... Disney Interactive, never seemed to have complete confidence from the parent company. They were never given autonomous creative control, nor were they ever run by a person that truly understood gaming and the gaming market. Most gamers could tell that the studio existed for the most part to try and wring money out of the gaming industry. Their titles were often lackluster and existed mainly to translate films or television shows into game form. ...
Disney announced that Mickey Mouse was back and he was going to become a star of a new franchise. Epic Mickey, released in 2010, was watched with great anticipation from audiences and editors alike. ... It was announced that Warren Spector would produce the title. He had produced, if not co-produced some of the most critically acclaimed PC titles including Ultima VI, Wing Commander, Deus: Ex and System Shock, Almost from the get-go Spector was hampered by mandates from the head office.
Epic Mickey would push a dystopian version of Disneyland and try to re-introduce Oswald the Lucky Rabbit back into the public consciousness. His team at Junction Point studio did their best best with the mandate. An awkward control scheme and a single platform release made it a flop in the eyes of the industry. Undoing all of the missteps in Epic Mickey 2 was too little too late.
Spector was dismissed and Junction Point was closed down. Spector was a passionate Disney fan and knew much more about the company and its history than any other producer the studio ever had. Word was that his outspokenness and challenging the direction of the studio had rubbed a few executives the wrong way. Instead of recognizing that he was the talent that the company was sorely lacking, the Shigeru Miyamoto they never had, the company let him go. ...
Disney never became fully invested in doing the interactive games thing.
If you hire a top talent in the game sector, it's always useful to let him run with the things he does best. (The main lot doesn't micro-manage John Lasseter and Ed Catmull, after all. Sure, they give notes and other input, but Diz Co. is not timid about investing in bi-screen animation, and they're not inclined to second-guess the division's leaders).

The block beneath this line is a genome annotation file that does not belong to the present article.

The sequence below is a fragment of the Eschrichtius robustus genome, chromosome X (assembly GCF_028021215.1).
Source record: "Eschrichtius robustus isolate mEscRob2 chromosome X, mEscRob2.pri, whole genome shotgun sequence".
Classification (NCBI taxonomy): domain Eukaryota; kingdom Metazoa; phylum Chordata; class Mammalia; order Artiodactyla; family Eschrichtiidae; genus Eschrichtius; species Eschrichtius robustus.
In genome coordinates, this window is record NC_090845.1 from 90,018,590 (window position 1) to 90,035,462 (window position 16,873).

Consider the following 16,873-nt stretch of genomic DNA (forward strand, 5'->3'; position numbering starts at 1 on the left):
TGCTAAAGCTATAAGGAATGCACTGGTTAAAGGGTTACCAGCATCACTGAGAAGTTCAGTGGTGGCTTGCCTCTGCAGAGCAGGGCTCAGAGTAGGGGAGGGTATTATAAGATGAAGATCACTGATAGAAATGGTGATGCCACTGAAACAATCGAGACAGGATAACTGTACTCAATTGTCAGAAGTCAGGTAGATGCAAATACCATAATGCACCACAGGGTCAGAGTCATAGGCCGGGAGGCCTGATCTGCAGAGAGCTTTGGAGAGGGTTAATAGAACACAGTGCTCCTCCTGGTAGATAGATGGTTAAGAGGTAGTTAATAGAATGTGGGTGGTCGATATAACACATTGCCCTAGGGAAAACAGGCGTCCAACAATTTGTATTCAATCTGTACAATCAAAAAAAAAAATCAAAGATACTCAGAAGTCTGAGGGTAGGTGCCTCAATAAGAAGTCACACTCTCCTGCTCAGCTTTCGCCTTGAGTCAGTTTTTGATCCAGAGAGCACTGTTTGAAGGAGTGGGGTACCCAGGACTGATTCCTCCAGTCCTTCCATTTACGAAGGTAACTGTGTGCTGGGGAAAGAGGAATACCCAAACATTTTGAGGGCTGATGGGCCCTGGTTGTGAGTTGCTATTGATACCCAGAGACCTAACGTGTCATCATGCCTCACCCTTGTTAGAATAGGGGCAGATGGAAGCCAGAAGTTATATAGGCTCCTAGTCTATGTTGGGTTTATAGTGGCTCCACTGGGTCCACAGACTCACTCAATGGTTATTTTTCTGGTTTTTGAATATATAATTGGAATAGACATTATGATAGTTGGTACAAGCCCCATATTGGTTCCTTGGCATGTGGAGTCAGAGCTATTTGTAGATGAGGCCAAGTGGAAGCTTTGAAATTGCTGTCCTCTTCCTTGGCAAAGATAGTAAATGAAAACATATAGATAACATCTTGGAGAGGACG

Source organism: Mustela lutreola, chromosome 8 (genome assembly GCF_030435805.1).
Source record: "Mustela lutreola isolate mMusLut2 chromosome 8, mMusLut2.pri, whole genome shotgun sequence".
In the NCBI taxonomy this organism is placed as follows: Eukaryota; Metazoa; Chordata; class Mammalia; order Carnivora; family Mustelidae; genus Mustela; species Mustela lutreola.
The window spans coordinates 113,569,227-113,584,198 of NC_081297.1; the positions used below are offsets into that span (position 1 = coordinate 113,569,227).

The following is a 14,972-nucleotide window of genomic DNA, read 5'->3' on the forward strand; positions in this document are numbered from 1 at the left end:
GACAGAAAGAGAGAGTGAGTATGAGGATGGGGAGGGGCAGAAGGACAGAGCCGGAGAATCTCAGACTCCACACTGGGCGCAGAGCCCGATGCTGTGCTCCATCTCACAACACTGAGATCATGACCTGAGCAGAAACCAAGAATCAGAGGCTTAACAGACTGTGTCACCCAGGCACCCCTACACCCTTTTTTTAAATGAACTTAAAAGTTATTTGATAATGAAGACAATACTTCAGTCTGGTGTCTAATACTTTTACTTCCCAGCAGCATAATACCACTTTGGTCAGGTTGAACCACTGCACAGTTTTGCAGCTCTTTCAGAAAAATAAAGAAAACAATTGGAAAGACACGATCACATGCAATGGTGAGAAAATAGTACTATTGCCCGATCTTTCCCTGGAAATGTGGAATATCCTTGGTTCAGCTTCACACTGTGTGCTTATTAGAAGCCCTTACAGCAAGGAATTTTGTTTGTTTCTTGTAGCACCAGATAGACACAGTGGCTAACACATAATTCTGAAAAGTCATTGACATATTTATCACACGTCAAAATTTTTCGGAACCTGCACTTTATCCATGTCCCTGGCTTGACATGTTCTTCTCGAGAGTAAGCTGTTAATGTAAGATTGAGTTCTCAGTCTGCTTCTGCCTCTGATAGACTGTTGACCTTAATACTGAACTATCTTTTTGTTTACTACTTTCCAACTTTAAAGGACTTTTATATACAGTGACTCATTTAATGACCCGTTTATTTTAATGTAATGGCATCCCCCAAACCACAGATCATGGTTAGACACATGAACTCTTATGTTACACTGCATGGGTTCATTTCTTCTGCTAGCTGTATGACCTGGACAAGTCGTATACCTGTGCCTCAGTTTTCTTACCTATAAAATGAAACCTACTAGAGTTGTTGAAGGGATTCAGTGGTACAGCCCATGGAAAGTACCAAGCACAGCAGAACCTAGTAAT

This doesn't appear to be the case with Disney Interactive. Upper management never ceased second-guessing the division's creative heads. Instead the Walt Disney Co. over-analyzed product, became overly paranoid, and continually changed creative direction, yanking the chain of whoever sat in the driver's seat of Disney Interactive.
From street level, the reversals were continually on view. You don't give staff long-term Personal Service Contracts and then, months later, attempt to weasel out of them if you know what the freak you're doing. But that's what Disney Interactive did a few years ago.
The confidence to tackle the game medium and hang in there until results were in evidence wasn't there. And the division, through several incarnations, never found it's creative footing ... or a clear reason for being.
The chronology of what happened following Epic Mickey.
October 2012, Disney Interactive Media Group had 15 consecutive quarters of losses totaling $977 million
January 2013, Avalanche Software, one of the developers for Disney Interactive Games unveiled the cross platform game Disney Infinity
October 2013, Disney Interactive posted a profit of $16 million during the September Quarter.
March 2014, Disney Interactive laid off 700 people, 1/4 of its staff. And merged its mobile and social game units.
June 2015, Disney Interactive merged with Disney Consumer Products
May 2016, Disney Interactive discontinued Disney Infinity and closed down the developers at Avalanche Software due to lack of growth in the toy-to-game market. ...
And so now it's finito to the interactive game division birthed ... and then strangled in its crib ... by the Walt Disney Company.